21 Feb 2011 03:02:46
Beyond energy management by spreadsheet
The average organization does not realize that its energy use poses a threat to its very existence. This powerful concept can impact spend considerably and warrants further analysis. Most organizations treat their use of energy as a necessary evil as merely the cost of doing business. They look at energy usage as a pure liability and pay little regard to related efficiencies.
Energy represents almost one third of a company's entire operating costs and, according to the Department of Energy, these costs are projected to keep rising by approximately 30% per year, ad infinitum. So there is a clear benefit to looking at energy data and finding areas for improved efficiency.
"Significant and difficult business decisions must be made based on the highest quality and most substantial data available. Modern-day alternatives to the spreadsheet must be considered as a consequence."
Many of the representative threats are socioeconomic or political and companies believe they are beyond their control. On the contrary, aspects of energy management are certainly controllable and to reduce costs companies should certainly place energy analysis as a top priority.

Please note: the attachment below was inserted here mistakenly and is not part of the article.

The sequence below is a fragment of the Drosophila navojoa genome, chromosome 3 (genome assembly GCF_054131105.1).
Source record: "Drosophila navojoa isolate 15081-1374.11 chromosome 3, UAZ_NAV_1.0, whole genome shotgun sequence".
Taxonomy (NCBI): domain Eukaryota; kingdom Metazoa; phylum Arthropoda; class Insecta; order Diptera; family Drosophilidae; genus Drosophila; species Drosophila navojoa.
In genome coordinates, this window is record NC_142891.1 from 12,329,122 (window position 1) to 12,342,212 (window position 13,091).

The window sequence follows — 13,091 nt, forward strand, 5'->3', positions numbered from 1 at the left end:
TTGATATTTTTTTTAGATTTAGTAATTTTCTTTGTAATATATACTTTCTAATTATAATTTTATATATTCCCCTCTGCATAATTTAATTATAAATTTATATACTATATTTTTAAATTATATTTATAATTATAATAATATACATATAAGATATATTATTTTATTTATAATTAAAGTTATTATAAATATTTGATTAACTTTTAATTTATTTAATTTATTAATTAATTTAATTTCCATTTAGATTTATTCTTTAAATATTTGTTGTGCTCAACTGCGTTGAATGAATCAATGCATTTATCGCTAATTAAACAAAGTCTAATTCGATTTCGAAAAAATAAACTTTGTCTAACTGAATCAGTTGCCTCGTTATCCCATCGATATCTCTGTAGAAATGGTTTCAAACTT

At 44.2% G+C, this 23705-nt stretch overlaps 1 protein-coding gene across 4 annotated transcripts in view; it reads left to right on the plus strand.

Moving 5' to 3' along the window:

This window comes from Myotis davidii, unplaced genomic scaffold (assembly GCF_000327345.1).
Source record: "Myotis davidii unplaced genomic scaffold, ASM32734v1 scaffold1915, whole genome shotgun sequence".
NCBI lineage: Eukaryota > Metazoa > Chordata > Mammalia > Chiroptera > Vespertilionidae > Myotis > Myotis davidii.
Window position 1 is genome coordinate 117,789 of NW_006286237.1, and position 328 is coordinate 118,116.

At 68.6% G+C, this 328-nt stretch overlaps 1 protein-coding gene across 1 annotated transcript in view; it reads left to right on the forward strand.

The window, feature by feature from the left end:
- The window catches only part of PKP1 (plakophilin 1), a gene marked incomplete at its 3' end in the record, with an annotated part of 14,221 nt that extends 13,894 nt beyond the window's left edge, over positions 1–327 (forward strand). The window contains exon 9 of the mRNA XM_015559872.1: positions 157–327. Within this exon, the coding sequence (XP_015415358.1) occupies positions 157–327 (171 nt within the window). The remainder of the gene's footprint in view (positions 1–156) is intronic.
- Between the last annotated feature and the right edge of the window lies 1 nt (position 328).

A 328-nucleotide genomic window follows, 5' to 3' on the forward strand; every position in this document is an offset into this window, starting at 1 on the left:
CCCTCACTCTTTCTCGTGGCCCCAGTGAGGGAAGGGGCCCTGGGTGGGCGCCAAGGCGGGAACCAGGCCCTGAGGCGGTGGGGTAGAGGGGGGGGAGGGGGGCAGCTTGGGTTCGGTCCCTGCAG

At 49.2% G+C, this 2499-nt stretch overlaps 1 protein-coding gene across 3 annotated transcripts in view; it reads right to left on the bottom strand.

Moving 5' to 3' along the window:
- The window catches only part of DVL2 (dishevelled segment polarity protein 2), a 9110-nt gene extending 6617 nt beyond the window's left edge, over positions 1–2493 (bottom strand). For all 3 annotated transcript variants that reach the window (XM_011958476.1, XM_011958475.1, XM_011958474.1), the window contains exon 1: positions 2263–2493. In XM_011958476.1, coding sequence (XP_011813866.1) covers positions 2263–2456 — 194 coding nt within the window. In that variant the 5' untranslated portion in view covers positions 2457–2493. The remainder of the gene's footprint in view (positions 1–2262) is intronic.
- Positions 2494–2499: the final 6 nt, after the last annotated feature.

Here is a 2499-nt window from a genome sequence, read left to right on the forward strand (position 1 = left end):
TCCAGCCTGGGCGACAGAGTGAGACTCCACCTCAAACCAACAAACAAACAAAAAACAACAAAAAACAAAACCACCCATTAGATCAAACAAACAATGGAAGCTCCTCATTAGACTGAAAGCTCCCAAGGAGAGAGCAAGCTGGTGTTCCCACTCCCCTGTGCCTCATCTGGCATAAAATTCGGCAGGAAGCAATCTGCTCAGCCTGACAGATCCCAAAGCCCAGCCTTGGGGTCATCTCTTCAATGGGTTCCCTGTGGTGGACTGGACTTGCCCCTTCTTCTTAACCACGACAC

One of the major drawbacks with spreadsheets is the data output, which presents forecasts or results without revealing coherence. In other words, you can only see the numbers, not the functions that produced them. To find correlations and rank importance, one must manually dig into the worksheet and its interrelated functions, which is both difficult and time-consuming especially if you are removed from the actual data input stage.
You could say that the result is like a mirage, with respect to the actual concept itself. With spreadsheet data management, there is the danger that one could concentrate on the numbers themselves without a fundamental understanding of the relationships between projections and business decisions.